5 Minute Irish Stories  Motivational Story
 The Man who Had No Story

Despite the triumph of immigrants more often than not when  they finally "arrive" their luggage is not with them.  I hope that 
the story below will help to motivate the reader to pick up a few  of these stories from the pages and give them life.  Just think  what might happen to you if you had a story!

There was a man one time, and his name was Rory O' Donoghue.  His wife was a great woman for knitting stockings, and Rory's job ws to go from town to town, selling them.  There was to be a fair in Macroom on a certain day, and Rory left home the evening before with his bag of stockings to sell them at the fair next day.  Night came on him before he reached the town.  He saw a light in a house at the roadside, and he went in.  There was no one inside before him but a very old man.  "You're welcome, Rory O'Donoghue," said the old man.  Rory asked him for lodgings for the night and told him that he was on his way to the fair at Macroom.  The old man said he could stay and welcome.  A chair that was at the bottom of the kitchen moved up toward the fire, and the old man told Rory to sit on it.  "Now," said the old man,  "Rory O'Donoghue and myself would like to have our supper."  A knife and fork jumped up from the dresser and cut down a piece of meat that was hanging from the rafters.  A pot came out of the dresser, and the meat hopped into it.  Up rose the tongs that were at the side of the hearth; they pulled out some sods of turf and made a fire. down jumped the hangers and hooked the pot over the fire.  A bucket of water rose up, and water was poured over the meat. The cover jumped onto the pot.  A wicker work sieve filled itself with potatoes, threw them into the bucket of water,and washed them. The potatoes then rose up and went into a second pot.   The knife and fork went up to the first pot and the lid rose up.  Up came a plate from the dresser.  The knife and fork took out the meat from the pot and put it on the plate.  The hangers took the pot of the fire and hung the pot of potatoes on it.  When the potatoes were boiled, they strained off thee water into the sieve.  A tablecloth spread itself on the table.  Up rose the sieve and spread the potatoes out on the table. The plate of meat j umped  onto the table and so did two other plates as well as two knives and forks.  A knife and fork cut the meat into two portions nd put some on each plate.  "Get up, Rory O'Donoghue," said the old man.  "Let us start eating!"  When they had eaten their supper, the tablecloth rose up and cleared off what was left into a bucket.  Rory and the old man  rose from the table and sat at either side of the fire.  Two slippers came up to Rory O'Donoghue and two others to the old man.  "Take off your shoes, Rory, and put on those slippers," said the old man.  "Do you know, Rory, how I spend my nights here?  I spend one-third of each night eating and drinking, one-third telling stories or singing songs, and the last third sleeping.  Sing a song for me now, Rory."  "I never sang a song in my l ife", said Rory.  "Tell a story, then." "I never told a story of any kind," said Rory. "Well, unless you tell a story or sing a song, you'll have to go off out the door," said the old man. "I can't do any of the two," said Rory.  "Of out the door with you, then Rory stood up and took hold of his bag of stockings.  No sooner had he gone out than the door struck him a blow on the back.  He went off along the road, and he hadn't gone very far when he saw the glow of a fire by the roadside.  Sitting by the fire was a man, who was roasting a piece of meat on a spit.   "You're welcome, Rory O'Donoghue," said the man.  "Would you mind, Rory, taking hold of this spit and turning the meat over the fire? But don't let any burnt patch come on it. "  No sooner had Rory taken hold of the spit than the man left him.  Then the piece of meat spoke.  "Don't let my whiskers burn," it shouted.  Rory threw the spit and the meat from him, snatched up his bag of stockings, and ran off.  The spit and the piece of meat followed him, striking Rory O'Donoghue as hard as they could on the back.  Soon Rory caught sight of a house at the side of the road.  He opened the door and ran in.  It was the same house he had visited earlier, and the old man was in bed.  "You're welcome,  Rory O' Donoghue," said the old man.  "Come in here to bed with me.." "Oh, I couldn't," said Rory.  "I'm covered  with blood!" "What happened to you since you left here?" asked the old man. "Oh, the abuse I got from a piece of meat that a man was roasting by the roadside," said Rory. " He asked me to turn the meat on the spit for a while, and 'twasn't long till the meat screamed at me not to burn its whiskers.  I threw it from me, but it followed me, giving me every blow on the back,  so that I'm all cut and bruised."  "Ah,Rory," said the old man.  "If you had a story like that to tell me, when I asked you, you wouldn't have been out until now.  Lie in here on the bed now, and sleep the  rest of the night."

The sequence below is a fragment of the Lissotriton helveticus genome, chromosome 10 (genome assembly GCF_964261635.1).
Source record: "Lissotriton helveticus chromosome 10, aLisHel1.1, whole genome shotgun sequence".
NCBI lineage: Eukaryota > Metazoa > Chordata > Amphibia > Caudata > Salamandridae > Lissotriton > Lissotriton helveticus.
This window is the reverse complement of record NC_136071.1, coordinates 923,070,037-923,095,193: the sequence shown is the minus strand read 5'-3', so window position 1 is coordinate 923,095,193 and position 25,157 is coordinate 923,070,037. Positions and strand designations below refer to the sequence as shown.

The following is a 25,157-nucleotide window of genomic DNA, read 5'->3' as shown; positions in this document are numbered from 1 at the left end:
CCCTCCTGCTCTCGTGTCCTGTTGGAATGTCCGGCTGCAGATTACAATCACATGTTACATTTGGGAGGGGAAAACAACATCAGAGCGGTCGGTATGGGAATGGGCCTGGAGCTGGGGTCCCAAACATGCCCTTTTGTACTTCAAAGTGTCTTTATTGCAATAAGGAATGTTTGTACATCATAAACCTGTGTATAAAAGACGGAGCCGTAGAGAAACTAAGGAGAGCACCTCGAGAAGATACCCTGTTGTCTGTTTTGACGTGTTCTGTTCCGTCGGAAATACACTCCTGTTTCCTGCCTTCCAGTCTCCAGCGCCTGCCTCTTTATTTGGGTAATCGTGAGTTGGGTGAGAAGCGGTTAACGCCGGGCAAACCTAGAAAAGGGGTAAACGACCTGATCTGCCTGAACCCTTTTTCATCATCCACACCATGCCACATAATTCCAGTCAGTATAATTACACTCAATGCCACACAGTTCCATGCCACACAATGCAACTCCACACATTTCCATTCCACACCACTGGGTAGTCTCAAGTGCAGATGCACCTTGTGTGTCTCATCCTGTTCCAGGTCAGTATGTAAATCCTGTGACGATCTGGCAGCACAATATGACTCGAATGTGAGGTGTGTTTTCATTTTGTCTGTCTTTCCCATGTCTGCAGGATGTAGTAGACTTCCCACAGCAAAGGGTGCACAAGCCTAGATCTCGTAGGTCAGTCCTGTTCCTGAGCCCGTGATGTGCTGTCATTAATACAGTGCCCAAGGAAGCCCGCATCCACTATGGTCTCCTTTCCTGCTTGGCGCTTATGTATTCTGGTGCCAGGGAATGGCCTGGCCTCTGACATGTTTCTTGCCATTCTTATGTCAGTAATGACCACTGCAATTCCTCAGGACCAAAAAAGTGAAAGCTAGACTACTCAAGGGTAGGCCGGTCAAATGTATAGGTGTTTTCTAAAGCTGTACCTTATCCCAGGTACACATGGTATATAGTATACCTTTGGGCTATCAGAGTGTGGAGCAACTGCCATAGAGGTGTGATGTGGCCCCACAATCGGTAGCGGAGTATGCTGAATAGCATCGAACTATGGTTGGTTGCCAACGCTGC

Rory went into the bed and fell asleep.  When he awoke in the morning, he found himself on the roadside, with his bag of stockings under his head, and not a trace of a house or dwelling anywhere around him.

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